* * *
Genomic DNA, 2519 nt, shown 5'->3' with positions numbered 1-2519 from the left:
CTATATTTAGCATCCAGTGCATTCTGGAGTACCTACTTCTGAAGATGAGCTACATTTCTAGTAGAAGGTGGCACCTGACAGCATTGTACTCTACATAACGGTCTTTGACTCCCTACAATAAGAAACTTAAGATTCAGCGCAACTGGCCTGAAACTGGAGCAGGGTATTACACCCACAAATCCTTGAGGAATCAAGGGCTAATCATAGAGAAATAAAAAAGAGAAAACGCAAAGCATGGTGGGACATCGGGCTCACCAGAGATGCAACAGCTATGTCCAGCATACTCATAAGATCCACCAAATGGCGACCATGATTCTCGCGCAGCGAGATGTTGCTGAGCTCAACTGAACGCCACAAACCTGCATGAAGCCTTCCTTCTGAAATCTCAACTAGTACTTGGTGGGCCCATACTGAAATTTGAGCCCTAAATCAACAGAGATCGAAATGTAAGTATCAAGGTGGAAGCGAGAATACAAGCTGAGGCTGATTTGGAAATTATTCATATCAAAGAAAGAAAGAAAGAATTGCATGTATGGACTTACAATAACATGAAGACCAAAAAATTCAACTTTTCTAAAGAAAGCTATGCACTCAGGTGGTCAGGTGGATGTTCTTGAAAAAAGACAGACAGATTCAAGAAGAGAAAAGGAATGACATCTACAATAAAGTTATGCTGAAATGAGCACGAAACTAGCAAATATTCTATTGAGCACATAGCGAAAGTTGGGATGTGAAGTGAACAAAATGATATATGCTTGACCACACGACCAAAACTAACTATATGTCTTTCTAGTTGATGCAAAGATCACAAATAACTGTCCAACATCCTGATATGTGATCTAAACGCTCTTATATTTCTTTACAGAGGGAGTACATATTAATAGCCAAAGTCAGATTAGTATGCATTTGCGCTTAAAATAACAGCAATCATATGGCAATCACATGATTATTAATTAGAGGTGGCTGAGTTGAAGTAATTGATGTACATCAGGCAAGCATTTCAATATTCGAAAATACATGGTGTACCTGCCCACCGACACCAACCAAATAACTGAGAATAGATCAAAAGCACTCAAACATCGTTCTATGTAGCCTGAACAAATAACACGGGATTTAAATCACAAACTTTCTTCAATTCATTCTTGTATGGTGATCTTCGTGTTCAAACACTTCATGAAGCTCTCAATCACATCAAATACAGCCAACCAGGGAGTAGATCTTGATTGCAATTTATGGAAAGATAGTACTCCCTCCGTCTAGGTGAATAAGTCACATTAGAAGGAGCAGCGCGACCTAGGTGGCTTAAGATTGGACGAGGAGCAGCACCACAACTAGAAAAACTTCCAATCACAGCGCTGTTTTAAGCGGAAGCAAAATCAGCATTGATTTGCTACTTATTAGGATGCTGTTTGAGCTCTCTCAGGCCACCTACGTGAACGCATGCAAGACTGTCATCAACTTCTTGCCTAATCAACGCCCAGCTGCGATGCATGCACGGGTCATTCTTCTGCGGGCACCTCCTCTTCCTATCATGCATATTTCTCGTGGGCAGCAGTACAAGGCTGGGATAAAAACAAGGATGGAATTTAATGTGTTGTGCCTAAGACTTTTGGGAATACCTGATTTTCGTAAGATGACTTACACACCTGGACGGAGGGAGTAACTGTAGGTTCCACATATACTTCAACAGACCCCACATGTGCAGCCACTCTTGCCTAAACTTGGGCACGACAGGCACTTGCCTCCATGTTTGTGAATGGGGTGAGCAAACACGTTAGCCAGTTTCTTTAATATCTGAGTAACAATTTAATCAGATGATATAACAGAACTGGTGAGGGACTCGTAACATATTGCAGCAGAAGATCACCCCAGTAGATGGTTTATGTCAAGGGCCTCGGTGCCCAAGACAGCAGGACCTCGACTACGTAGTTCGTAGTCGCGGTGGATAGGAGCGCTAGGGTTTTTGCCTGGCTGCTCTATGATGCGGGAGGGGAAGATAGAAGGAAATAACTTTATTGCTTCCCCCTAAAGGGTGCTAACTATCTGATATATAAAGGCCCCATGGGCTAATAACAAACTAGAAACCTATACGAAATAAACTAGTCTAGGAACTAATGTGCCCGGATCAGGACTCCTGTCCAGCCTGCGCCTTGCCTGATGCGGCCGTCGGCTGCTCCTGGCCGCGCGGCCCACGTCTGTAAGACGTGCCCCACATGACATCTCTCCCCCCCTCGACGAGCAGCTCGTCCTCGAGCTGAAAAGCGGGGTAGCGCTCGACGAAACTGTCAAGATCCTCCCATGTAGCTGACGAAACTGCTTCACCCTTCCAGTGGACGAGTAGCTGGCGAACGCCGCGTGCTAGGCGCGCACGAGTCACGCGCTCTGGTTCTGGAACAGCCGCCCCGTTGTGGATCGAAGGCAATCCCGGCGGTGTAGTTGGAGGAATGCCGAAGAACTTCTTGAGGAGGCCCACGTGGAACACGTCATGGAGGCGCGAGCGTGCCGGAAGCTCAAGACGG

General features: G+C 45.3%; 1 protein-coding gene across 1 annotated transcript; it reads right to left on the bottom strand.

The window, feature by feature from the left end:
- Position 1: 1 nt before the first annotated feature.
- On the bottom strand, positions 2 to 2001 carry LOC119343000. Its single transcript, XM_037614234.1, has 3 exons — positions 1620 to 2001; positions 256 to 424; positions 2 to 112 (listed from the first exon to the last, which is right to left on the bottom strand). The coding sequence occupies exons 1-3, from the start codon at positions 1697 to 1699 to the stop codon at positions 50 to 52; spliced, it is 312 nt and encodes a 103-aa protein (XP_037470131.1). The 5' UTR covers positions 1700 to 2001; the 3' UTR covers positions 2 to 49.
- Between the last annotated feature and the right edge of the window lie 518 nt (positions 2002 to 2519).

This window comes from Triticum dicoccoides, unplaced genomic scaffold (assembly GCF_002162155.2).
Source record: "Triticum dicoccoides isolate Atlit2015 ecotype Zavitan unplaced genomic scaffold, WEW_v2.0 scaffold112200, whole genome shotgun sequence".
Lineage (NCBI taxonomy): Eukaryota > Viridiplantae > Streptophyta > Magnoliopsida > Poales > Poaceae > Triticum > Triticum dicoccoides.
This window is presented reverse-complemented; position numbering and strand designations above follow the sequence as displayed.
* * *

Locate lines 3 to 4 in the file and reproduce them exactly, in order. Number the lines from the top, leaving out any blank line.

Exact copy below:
General features: G+C 45.3%; 1 protein-coding gene across 1 annotated transcript; it reads right to left on the bottom strand.

The window, feature by feature from the left end: